What are the Different Nonprofit Frauds to Watch Out For?

Fraudulent activities can harm your nonprofit organization. It is essential to put safeguards in place in order to prevent nonprofit fraud.

Nonprofit organizations are exposed to a lot of risks. There are nonprofit frauds that can affect the institution, its stakeholders and charitable cause. To avoid embarrassment and disappointment, these entities must be able to discover, prevent and guard against these acts of dishonesty. The most common fraudulent schemes are the following:

  • Off Book or Skimming Scam
  • Financial Statement Fraud
  • Purchasing Ploys or Schemes

Skimming Scam

Skimming means pilferage of cash from the nonprofit before funds are recorded in the organization’s accounting or bookkeeping system. It is one of the most negligible nonprofit fraud and the hardest to detect. There is no direct trail of audit which can be traced to the source. It is frequently detected accidentally or through the professional assistance of certified fraud examiners. However, it is difficult to spot if transactions are not recorded by bookkeepers.

Financial Statement Fraud

Another nonprofit fraud to watch out for is financial statement anomalies. It is quite rampant in the business sector but also turning out to be a problem for nonprofits. This takes place when unscrupulous individuals try to conceal or rig financial statements of their organizations. The purpose is to deceive potential contributors and government agencies.

Purchasing Schemes

Purchasing fraud usually involves two or more employees although one person can perform this kind of theft. It has something to do with disbursement of nonprofit funds particularly acquisition of supplies and equipment. Among the most common acts are over-billing, fabricated receipts, issuance of checks, and conflict of interest.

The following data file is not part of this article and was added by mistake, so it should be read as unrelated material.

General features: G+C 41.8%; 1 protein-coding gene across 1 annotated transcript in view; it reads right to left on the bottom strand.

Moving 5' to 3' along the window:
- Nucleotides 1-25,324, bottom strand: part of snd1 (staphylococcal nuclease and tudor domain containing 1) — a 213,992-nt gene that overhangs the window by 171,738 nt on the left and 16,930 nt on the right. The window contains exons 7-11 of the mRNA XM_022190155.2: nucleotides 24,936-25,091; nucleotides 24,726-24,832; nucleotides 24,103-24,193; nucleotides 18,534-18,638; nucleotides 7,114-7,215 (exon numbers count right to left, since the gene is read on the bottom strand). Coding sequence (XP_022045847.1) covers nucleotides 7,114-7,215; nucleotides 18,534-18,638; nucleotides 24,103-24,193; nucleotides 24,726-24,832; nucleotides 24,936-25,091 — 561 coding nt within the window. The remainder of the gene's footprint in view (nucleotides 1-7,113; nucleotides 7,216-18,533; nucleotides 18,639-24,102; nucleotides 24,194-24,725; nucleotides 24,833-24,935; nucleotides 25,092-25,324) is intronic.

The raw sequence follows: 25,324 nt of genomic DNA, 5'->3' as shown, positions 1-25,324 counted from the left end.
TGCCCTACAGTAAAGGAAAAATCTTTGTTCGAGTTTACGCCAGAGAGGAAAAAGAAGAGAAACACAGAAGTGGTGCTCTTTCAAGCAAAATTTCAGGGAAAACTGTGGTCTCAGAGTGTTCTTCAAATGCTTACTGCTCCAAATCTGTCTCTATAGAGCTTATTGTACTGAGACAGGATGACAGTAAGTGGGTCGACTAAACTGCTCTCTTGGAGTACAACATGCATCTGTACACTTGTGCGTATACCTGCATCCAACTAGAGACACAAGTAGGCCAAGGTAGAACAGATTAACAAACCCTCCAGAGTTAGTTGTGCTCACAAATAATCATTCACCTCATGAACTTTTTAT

Prevention of Fraud

To fight and prevent nonprofit frauds, organizations must deal with the problem from the board and management down to employees, suppliers and volunteers. The key is to establish an anti-fraud atmosphere and fraud-risk management strategy. The problem is nonprofits have limited resources and time to implement the proper controls. Given such circumstances, leaders need to exercise a policy of non-tolerance for prompt deterrence of illicit practices.

Nonprofit boards must focus on four primary areas such as responsibilities, structures, education, and risk assessment. An organizational structure must be put in place. There should be strict supervision at the board level along with monitoring and audit committees. Nonprofits must implement information awareness and education seminars, workshops and training sessions for staff and volunteers. Topics should include reporting systems, proper monitoring and detection.

An equally important factor is risk assessment. It is necessary for the watchdogs to identify inherent risks of nonprofit frauds once the duties and responsibilities are singled out. Of course, the organization will require the assistance of benefactors or sponsors to implement fraud risk techniques effectively. It is important to determine whether risk management will be incorporated into administrative functions or treated as separate element. Regardless of approach, the objective is the same. Infuse a risk management component into day to day activities of employees and the nonprofit itself.

Nonprofit institutions will only gain the credibility it needs if their respective leaders are able to combat cases of nonprofit frauds.

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